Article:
Skip to content

'Never seen a hailstorm like that;' North Sask. farmers face lean year after storm

The hail that hammered Saskatchewan’s northeast earlier this month left local farmers with fewer crops and tighter margins.

The hail that hammered Saskatchewan’s northeast earlier this month left local farmers with fewer crops and tighter margins.

Guy McCrea, who manages a farm near Zenon Park, about 250 kilometres northeast of Saskatoon, said the effects the storm were not immediately clear as it whipped through the area on July 2.

He guessed the storms could cut his canola crop from about 60 bushels per acre down to 40. Now he’s realized anywhere from 10 to 100 per cent of his fields might have been affected.

“We’ve got some fields that are completely gone, and we’ve got some fields that were just barely touched,” he said.

The storm’s path ranged from Melfort to Star City and Tisdale. That said, it likely hit Arborfield and Carrot River the hardest, said Kim Stonehouse, a crops extension specialist with the Ministry of Agriculture based in Tisdale.

He said it could be another week before insurance adjusters have a confident picture of the storm’s effects.

For farmers like McCrea, July hail in the area is rare. He didn’t buy hail insurance because it is so uncommon and his land is spread out, which reduces the chances of a bad year. After the storm, he was left adjusting his budget as his crops recovered.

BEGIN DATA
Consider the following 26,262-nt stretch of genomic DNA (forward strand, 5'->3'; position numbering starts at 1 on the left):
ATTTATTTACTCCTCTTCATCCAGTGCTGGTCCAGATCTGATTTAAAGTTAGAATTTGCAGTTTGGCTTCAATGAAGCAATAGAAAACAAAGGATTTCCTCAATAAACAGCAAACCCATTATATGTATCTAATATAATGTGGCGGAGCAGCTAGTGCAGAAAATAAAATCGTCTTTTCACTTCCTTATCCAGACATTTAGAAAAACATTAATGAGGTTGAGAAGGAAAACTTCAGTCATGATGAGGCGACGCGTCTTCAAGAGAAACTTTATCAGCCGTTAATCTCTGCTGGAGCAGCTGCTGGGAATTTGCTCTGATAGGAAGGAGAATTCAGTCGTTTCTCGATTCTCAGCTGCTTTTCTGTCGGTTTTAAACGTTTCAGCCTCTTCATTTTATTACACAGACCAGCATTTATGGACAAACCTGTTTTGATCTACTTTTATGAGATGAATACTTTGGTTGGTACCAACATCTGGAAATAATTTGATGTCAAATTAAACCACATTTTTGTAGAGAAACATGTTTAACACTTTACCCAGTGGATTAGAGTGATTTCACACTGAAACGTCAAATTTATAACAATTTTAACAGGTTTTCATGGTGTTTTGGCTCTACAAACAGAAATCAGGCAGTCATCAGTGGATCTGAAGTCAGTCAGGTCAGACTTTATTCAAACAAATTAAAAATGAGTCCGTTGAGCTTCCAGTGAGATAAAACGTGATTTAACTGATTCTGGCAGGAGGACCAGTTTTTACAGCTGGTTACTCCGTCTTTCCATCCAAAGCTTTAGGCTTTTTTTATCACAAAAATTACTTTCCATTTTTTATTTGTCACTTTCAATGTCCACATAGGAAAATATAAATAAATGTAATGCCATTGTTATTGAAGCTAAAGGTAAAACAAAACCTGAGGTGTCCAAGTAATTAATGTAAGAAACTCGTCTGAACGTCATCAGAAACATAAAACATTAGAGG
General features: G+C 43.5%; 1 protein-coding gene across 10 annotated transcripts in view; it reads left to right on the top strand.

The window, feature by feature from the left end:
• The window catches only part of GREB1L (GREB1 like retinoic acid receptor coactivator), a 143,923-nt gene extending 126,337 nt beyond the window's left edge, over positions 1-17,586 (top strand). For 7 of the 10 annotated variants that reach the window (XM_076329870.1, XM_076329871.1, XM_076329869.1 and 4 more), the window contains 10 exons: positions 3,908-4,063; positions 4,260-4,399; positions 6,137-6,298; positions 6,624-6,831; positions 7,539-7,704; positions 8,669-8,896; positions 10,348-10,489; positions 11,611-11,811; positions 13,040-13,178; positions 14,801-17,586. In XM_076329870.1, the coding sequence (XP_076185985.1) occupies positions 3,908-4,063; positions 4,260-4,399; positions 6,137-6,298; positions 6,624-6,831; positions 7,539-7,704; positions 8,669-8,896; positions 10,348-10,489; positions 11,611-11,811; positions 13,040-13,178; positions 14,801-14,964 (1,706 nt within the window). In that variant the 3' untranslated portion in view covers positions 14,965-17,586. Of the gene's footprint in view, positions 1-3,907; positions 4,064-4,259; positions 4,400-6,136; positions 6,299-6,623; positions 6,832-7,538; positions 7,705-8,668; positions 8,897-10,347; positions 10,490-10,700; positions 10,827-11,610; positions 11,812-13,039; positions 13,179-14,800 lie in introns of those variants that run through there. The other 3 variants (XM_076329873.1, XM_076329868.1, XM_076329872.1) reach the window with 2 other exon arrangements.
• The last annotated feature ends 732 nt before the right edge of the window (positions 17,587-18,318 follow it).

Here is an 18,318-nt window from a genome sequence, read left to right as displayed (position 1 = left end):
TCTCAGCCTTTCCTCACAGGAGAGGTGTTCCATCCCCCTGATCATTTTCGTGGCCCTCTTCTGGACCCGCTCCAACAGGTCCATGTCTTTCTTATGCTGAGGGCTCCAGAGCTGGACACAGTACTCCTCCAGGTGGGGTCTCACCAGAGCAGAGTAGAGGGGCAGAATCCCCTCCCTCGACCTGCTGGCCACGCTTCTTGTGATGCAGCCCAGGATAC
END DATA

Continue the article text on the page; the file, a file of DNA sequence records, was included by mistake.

“Every year we try to upgrade some piece of equipment, just trying to stay ahead of the game. We won’t be doing anything this year,” he said. “It’s going to be a tight, really tight for us this year.”

Arborfield farmer Ryan Edwards estimates the storm affected about 20 per cent of his land, but he guessed others in the area could have 50 per cent or more land affected. He said it would take weeks or months to repair the wind damage his farm suffered.

He says his harvest will also likely be delayed, which puts it at higher risk of frost damage in the fall.

“Hail damage affects everybody’s bottom line, huge,” he said; and between feed, fertilizer and equipment costs “we’re running on razor thin margins as it is.”

Kris Mayerle, who runs a farm near Tisdale, agreed there would be lost revenues from lower yields. Some of his crops will recover, but it was hard to tell which ones.

“My dad’s 78 years old, farmed here his whole life, (and) said he’s never seen a hailstorm like that in his career,” he said, noting he also didn’t have insurance when the storm hit.

Mayerle said it affected a third of his acres — and he doesn’t yet know what else the summer might have in store for him.

“As farmers, we can do everything right, but we can’t control the weather,” he said. “So we don’t know what else is coming.”